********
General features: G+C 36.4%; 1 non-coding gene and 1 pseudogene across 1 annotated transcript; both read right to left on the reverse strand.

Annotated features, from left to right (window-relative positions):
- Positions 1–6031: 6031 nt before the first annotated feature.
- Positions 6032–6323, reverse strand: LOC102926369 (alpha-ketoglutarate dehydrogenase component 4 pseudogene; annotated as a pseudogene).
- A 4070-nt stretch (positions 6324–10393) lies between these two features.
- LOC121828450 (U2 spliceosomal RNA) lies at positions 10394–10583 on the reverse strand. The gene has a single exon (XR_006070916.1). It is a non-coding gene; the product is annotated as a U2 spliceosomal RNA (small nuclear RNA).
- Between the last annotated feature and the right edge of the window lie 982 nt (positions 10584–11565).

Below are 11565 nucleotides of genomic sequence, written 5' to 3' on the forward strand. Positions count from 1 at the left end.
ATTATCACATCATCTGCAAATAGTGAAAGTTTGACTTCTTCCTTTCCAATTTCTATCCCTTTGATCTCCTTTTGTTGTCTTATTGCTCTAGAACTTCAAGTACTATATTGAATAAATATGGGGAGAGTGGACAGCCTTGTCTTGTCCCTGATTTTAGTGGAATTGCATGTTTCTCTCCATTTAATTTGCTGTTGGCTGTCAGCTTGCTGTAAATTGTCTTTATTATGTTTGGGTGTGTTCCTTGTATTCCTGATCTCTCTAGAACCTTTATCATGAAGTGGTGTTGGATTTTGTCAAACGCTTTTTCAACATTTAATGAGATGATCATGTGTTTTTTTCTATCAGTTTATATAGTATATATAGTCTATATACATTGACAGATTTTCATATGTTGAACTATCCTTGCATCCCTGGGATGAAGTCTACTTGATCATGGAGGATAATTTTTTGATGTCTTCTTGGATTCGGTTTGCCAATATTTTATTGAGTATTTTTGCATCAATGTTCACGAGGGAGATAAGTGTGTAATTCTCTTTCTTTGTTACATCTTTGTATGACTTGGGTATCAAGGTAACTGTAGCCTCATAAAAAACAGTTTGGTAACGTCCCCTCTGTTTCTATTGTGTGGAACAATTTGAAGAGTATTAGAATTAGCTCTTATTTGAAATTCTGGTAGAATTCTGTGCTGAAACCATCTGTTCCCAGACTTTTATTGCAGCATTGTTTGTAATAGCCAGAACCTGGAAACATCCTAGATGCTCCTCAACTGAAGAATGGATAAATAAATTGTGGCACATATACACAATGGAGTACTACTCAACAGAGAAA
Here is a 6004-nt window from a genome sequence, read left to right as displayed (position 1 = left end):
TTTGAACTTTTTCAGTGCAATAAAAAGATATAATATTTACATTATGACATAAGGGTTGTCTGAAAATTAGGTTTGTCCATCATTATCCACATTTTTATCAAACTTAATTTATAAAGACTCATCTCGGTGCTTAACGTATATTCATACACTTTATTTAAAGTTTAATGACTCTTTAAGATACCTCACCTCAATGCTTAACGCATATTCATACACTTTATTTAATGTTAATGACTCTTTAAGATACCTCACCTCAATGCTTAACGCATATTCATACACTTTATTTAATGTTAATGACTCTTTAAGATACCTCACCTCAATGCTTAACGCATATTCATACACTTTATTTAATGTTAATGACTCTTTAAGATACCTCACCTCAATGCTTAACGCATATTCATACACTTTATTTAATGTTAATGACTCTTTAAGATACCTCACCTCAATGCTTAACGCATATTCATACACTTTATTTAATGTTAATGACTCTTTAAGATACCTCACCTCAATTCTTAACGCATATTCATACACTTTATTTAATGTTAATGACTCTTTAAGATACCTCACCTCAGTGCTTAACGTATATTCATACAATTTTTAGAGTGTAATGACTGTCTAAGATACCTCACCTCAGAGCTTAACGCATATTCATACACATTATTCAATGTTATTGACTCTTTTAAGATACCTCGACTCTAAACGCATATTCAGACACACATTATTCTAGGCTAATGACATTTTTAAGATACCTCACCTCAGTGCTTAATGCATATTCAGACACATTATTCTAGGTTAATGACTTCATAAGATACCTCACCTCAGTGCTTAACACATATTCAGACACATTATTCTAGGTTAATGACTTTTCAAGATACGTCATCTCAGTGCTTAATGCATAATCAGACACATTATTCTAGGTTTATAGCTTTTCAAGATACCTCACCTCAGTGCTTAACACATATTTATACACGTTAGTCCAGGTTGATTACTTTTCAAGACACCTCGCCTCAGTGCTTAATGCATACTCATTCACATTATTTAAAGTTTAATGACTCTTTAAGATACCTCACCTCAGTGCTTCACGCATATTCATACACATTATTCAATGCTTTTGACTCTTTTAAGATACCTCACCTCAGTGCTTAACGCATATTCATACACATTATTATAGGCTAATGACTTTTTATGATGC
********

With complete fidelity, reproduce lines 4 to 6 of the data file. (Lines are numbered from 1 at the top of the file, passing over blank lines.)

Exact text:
- Positions 6032–6323, reverse strand: LOC102926369 (alpha-ketoglutarate dehydrogenase component 4 pseudogene; annotated as a pseudogene).
- A 4070-nt stretch (positions 6324–10393) lies between these two features.
- LOC121828450 (U2 spliceosomal RNA) lies at positions 10394–10583 on the reverse strand. The gene has a single exon (XR_006070916.1). It is a non-coding gene; the product is annotated as a U2 spliceosomal RNA (small nuclear RNA).